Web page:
Much of my family’s history was shaped around the American Civil War, so I have been eagerly anticipating the crisis’ Sesquicentennial. Photographs and documents, long held in private collections, are being sought for public collections, like that of the Civil War 150 Legacy Project at the Library of Virginia. Public documents, long preserved and accessed on site, are being digitized and shared on-line. Case in point, Ancestry just announced the assession of several new collections like the US Draft Registration Records and the US Confederate Pensions Collection, 1888-1958.
I discovered that my great-great-grandfather Ira Sayles had blue eyes and dark hair from his 1862 registration in the 130th Regiment NY Volunteers. And I confirmed that great-great-grandfather Francis Marion Minor of Greene County, Pennsylvania was drafted in 1863–but sent a substitute. In the Confederate (Widows) Pensions File of 1888, I discovered that great-great-granduncle Benjamin Franklin Dodson of the 34th Virginia Infantry (Mecklenburg County) was shot through the brain by a Union minnie ball on 6 July 1864 in the lines outside of Petersburg.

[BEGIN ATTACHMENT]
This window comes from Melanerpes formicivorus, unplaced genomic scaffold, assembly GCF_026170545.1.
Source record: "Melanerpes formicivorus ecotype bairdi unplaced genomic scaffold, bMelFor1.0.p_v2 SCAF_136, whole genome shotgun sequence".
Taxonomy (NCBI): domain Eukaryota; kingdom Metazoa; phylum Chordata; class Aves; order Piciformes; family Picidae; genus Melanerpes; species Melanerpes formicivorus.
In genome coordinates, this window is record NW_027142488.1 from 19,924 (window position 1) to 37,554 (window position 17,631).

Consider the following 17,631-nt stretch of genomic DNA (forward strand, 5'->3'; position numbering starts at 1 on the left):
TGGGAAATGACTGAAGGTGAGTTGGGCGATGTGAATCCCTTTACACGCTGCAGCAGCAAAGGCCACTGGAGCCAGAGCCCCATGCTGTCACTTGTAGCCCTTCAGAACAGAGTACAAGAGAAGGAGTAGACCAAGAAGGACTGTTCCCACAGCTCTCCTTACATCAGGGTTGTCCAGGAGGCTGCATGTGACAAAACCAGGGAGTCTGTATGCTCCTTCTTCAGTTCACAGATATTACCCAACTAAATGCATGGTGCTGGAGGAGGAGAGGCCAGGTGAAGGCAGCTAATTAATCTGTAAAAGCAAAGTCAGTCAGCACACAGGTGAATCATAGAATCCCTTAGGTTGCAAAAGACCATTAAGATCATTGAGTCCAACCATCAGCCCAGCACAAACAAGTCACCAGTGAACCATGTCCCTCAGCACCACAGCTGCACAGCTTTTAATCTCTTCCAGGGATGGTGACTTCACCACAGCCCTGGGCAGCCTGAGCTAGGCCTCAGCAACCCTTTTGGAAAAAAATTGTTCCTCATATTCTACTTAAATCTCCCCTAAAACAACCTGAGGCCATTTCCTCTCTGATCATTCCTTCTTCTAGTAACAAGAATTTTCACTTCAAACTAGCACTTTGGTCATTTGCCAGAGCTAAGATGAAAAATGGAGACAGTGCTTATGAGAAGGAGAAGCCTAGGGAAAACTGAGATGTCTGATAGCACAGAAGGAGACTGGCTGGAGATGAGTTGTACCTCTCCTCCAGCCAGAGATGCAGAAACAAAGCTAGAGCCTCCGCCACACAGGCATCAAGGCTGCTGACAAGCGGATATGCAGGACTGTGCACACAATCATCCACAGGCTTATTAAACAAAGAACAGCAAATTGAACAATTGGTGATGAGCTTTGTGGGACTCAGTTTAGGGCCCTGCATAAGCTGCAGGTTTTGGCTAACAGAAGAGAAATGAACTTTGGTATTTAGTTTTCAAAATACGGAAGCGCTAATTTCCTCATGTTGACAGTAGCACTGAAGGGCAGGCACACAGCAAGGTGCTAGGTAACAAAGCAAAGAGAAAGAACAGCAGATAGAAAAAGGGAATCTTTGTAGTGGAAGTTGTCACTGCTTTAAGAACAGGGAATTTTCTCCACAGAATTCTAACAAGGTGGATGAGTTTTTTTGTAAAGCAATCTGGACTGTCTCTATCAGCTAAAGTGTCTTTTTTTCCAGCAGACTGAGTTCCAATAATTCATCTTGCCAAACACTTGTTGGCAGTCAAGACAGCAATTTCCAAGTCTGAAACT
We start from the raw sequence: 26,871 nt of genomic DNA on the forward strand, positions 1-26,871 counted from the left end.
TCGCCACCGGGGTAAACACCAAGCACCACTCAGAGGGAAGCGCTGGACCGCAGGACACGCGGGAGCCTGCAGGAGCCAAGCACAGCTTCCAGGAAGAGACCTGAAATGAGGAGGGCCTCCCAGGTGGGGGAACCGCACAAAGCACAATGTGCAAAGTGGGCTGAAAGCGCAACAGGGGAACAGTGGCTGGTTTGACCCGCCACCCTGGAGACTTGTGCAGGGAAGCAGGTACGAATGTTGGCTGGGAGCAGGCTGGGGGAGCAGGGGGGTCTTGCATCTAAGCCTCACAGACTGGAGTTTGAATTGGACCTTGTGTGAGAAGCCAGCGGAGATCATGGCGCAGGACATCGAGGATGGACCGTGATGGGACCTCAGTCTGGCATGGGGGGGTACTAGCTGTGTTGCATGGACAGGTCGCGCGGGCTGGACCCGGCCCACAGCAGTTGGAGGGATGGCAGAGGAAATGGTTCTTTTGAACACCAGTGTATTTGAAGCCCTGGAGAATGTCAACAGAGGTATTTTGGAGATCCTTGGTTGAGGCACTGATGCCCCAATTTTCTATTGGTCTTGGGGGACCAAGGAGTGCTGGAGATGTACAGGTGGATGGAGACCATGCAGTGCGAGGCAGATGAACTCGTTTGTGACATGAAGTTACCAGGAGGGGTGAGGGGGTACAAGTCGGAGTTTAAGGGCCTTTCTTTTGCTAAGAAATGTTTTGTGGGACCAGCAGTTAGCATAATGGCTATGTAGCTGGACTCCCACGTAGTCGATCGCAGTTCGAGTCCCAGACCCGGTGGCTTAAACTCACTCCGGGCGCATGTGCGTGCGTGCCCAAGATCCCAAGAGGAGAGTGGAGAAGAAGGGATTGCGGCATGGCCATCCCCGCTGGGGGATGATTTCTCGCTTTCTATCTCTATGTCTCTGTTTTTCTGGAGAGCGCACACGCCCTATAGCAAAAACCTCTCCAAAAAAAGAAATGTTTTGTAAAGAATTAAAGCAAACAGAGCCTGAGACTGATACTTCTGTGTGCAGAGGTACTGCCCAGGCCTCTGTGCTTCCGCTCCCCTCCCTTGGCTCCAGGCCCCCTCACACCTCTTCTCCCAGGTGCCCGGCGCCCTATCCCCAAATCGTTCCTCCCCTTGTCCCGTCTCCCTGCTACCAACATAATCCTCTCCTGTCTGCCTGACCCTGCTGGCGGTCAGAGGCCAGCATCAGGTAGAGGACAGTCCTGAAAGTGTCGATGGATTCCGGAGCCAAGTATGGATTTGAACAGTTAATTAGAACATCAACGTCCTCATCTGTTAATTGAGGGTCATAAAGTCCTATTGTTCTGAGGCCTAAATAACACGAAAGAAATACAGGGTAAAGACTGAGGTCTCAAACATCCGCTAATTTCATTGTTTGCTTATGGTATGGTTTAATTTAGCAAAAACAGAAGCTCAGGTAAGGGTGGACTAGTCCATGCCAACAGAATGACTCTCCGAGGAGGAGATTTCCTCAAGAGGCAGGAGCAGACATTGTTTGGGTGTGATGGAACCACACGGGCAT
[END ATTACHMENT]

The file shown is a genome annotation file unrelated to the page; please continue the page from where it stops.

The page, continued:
I am fascinated by the number of features in this Ancestry collection that prompt the user to explore beyond ancestral information. For instance, this timeline at the bottom of the page begs the reader to review events and examine how ancestor records fit in–pictures, timelines, graphs are often so helpful in this regard.
The events of the Civil War affected my ancestors’ life choices: a carpetbagging Clifton Sayles was prohibited from marrying young Lillie Dodson until after parents died and they were middle-aged. The Minor and Dodson family farms were ferociously tended, defended and passed on as coveted assets–safe havens for subsequent generations faced with their own economic crises. In taking the time to study the Civil War, I have deepened my understanding of my country and my family, past and present. I harbor this hope that I am building a shared memory with other family historians/genealogists, and that this common understanding of our country’s past might inform a more powerful, insightful understanding of our country’s present. Maybe, just maybe, this genea-community can be a force for creative, civil discourse as our country navigates the current economic, political and social crises.